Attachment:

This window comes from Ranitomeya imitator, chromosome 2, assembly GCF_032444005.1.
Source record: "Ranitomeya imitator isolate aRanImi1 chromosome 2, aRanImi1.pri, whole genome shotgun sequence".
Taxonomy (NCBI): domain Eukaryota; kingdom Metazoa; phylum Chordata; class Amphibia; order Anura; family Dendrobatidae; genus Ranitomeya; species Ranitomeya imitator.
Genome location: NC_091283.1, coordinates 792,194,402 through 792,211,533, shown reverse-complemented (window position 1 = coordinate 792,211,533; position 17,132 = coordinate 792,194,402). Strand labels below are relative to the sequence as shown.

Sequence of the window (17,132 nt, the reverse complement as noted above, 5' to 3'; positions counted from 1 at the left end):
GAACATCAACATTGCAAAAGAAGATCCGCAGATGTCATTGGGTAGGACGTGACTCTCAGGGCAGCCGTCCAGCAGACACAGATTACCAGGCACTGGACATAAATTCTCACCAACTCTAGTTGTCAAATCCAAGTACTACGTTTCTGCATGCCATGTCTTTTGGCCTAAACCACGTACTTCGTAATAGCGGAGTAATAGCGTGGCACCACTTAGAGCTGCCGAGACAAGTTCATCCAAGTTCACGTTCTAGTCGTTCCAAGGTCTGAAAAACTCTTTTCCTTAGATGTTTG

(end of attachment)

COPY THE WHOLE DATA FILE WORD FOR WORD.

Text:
This window comes from Ranitomeya imitator, chromosome 2, assembly GCF_032444005.1.
Source record: "Ranitomeya imitator isolate aRanImi1 chromosome 2, aRanImi1.pri, whole genome shotgun sequence".
Taxonomy (NCBI): domain Eukaryota; kingdom Metazoa; phylum Chordata; class Amphibia; order Anura; family Dendrobatidae; genus Ranitomeya; species Ranitomeya imitator.
Genome location: NC_091283.1, coordinates 792,194,402 through 792,211,533, shown reverse-complemented (window position 1 = coordinate 792,211,533; position 17,132 = coordinate 792,194,402). Strand labels below are relative to the sequence as shown.

Sequence of the window (17,132 nt, the reverse complement as noted above, 5' to 3'; positions counted from 1 at the left end):
GAACATCAACATTGCAAAAGAAGATCCGCAGATGTCATTGGGTAGGACGTGACTCTCAGGGCAGCCGTCCAGCAGACACAGATTACCAGGCACTGGACATAAATTCTCACCAACTCTAGTTGTCAAATCCAAGTACTACGTTTCTGCATGCCATGTCTTTTGGCCTAAACCACGTACTTCGTAATAGCGGAGTAATAGCGTGGCACCACTTAGAGCTGCCGAGACAAGTTCATCCAAGTTCACGTTCTAGTCGTTCCAAGGTCTGAAAAACTCTTTTCCTTAGATGTTTG